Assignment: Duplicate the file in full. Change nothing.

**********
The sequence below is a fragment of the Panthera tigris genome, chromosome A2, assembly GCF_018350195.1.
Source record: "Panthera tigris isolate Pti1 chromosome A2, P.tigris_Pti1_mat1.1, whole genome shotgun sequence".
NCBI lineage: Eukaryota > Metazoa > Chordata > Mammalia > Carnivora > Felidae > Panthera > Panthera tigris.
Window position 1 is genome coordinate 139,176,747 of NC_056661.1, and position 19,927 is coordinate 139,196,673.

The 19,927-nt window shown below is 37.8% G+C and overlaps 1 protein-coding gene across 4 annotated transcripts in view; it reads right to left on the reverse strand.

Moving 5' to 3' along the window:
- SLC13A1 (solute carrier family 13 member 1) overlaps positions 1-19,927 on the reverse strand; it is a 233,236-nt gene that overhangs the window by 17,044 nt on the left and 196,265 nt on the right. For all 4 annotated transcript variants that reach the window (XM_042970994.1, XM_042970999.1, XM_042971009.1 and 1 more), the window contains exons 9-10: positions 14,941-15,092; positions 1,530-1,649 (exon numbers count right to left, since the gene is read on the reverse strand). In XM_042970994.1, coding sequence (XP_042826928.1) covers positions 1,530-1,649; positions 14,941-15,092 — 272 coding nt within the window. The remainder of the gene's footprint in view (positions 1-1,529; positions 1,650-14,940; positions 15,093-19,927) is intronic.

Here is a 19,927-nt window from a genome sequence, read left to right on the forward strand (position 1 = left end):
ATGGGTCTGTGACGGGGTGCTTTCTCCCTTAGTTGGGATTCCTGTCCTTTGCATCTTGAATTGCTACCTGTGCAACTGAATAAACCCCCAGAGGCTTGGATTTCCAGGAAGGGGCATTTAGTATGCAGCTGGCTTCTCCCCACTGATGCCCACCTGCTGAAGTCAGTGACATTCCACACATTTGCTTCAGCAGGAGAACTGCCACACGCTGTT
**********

The sequence below is a fragment of the Panthera tigris genome, chromosome A2, assembly GCF_018350195.1.
Source record: "Panthera tigris isolate Pti1 chromosome A2, P.tigris_Pti1_mat1.1, whole genome shotgun sequence".
NCBI lineage: Eukaryota > Metazoa > Chordata > Mammalia > Carnivora > Felidae > Panthera > Panthera tigris.
Window position 1 is genome coordinate 139,176,747 of NC_056661.1, and position 19,927 is coordinate 139,196,673.

The 19,927-nt window shown below is 37.8% G+C and overlaps 1 protein-coding gene across 4 annotated transcripts in view; it reads right to left on the reverse strand.

Moving 5' to 3' along the window:
- SLC13A1 (solute carrier family 13 member 1) overlaps positions 1-19,927 on the reverse strand; it is a 233,236-nt gene that overhangs the window by 17,044 nt on the left and 196,265 nt on the right. For all 4 annotated transcript variants that reach the window (XM_042970994.1, XM_042970999.1, XM_042971009.1 and 1 more), the window contains exons 9-10: positions 14,941-15,092; positions 1,530-1,649 (exon numbers count right to left, since the gene is read on the reverse strand). In XM_042970994.1, coding sequence (XP_042826928.1) covers positions 1,530-1,649; positions 14,941-15,092 — 272 coding nt within the window. The remainder of the gene's footprint in view (positions 1-1,529; positions 1,650-14,940; positions 15,093-19,927) is intronic.

Here is a 19,927-nt window from a genome sequence, read left to right on the forward strand (position 1 = left end):
ATGGGTCTGTGACGGGGTGCTTTCTCCCTTAGTTGGGATTCCTGTCCTTTGCATCTTGAATTGCTACCTGTGCAACTGAATAAACCCCCAGAGGCTTGGATTTCCAGGAAGGGGCATTTAGTATGCAGCTGGCTTCTCCCCACTGATGCCCACCTGCTGAAGTCAGTGACATTCCACACATTTGCTTCAGCAGGAGAACTGCCACACGCTGTT